Radical Reads: Proprietors of Burning Books offer summer books to blow your mind

Posted by Leslie Pickering on


Burning Books owners Leslie James Pickering and Theresa Baker-Pickering

One of the more pleasurable summer pursuits is taking advantage of the long days to catch up on some reading. While you can consult with with various mainstream outlets like Oprah’s Book Club—where you are currently encouraged to read Thomas Hardy’s 1874 novel Far From the Madding Crowd which recently became a major motion picture (again)—we thought it would be fun to suggest a number of titles that would make your summer reading something more than simple entertainment. Without further ado, here are some books as recommended by Leslie James Pickering and Theresa Baker-Pickering, who, along with activist Nate Buckley, run Buffalo’s most radical bookstore, Burning Books, located at 420 Connecticut Street. There you’ll find several titles that you won’t find on Amazon, and some that you won’t find in any other brick and mortar bookstore in the entire country.

Hacker, Hoaxer, Whistleblower, Spy: The Many Faces of Anonymous

This is the only account on the underground computer hacking movement approved by the hackers themselves, including Jeremy Hammond, who is currently serving a 10 year prison sentence for a massive Anonymous hack into global intelligence corporation Stratfor (Strategics Forcasting). Here is the ultimate book on the worldwide movement of hackers, pranksters, and activists that operates under the non-name Anonymous, filled with insights into the meaning of digital activism.

Capitalism Must Die!

A basic introduction to capitalism: what it is, why it sucks, and how to crush it. Author and Illustrator Stephanie McMillan uses text and comics to explain in simple terms how oppression, ecocide, inequality, and exploitation can’t be voted away or escaped—you need to join the worldwide fight against capitalism! Capitalism Must Die is just the primer you need and the comics will have you laughing along the way.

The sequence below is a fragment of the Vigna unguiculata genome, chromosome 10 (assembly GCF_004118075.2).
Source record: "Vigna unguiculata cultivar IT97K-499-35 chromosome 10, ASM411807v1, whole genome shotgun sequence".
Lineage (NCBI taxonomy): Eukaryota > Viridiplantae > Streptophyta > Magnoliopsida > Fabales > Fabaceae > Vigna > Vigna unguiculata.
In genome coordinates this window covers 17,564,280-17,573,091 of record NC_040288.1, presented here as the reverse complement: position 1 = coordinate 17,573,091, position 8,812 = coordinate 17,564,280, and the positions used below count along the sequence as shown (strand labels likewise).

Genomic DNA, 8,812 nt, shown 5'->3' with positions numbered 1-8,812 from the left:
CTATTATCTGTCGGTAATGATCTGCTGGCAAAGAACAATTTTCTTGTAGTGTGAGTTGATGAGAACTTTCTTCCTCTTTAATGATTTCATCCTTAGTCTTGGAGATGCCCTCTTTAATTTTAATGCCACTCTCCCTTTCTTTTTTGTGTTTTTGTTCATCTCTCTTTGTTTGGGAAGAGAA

In Race Course, former Weather Underground leaders (and Burning Books guest lecturers) Bill Ayers and Bernardine Dohrn tackle white supremacy and its troubling endurance in American life. While addressing unexamined bigotry in the criminal justice system, election processes, war policy, and education, the book draws upon the authors’ own confrontations with authorities during the Vietnam era, reasserts their belief that racism and war are interwoven issues. It’s a textbook on understanding race in America, then and now, and a case study on being an ally.

Until All Are Free—The History of the Swedish Animal Liberation Front

With an amazing collection of over 300 full-color images, Until All Are Free—The History of the Swedish Animal Liberation Front, takes readers closer to the underground struggle for animal liberation than has previously been possible. Thirty years ago, a single mother-of-two placed an ad in the local paper to find others who were willing to risk their own freedom rescuing animals in need. Since then, the activists have carried out thousands of actions and saved countless animals. Never before has the animal liberation movement been portrayed so intimately and readers been able to hear the activists’ own stories about their actions.

Eliza Pickering and O May Mar.
Radical Books for
Young Adults

While you’re soaking up some sun with a good book this summer, bring along the kids. Burning Books has a surprising collection of radical books for youth of all ages. Suggested summer reads for young adults include:

Little Brother—a techno-geek novel on teenage hacker resistance against an out-of-control Department of Homeland Security.

Missing from Haymarket Square—historical fiction about a 12-year-old girl’s daring fight against child labor and for the 8-hour work day set during the 1886 worker uprising.

Walking to the Bus-Rider Blues—where a brother and sister embark on a mystery/adventure against poverty and racism during the 1955 Montgomery bus boycott.

The Story of the Blue Planet—about a wild and free world populated with children that is under siege by intergalactic adults with business cards and false promises.

Young Marian’s Adventures in Sherwood Forest—where the Sheriff of Nottingham learns the hard way not to mess with a 13-year-old Maid Marian.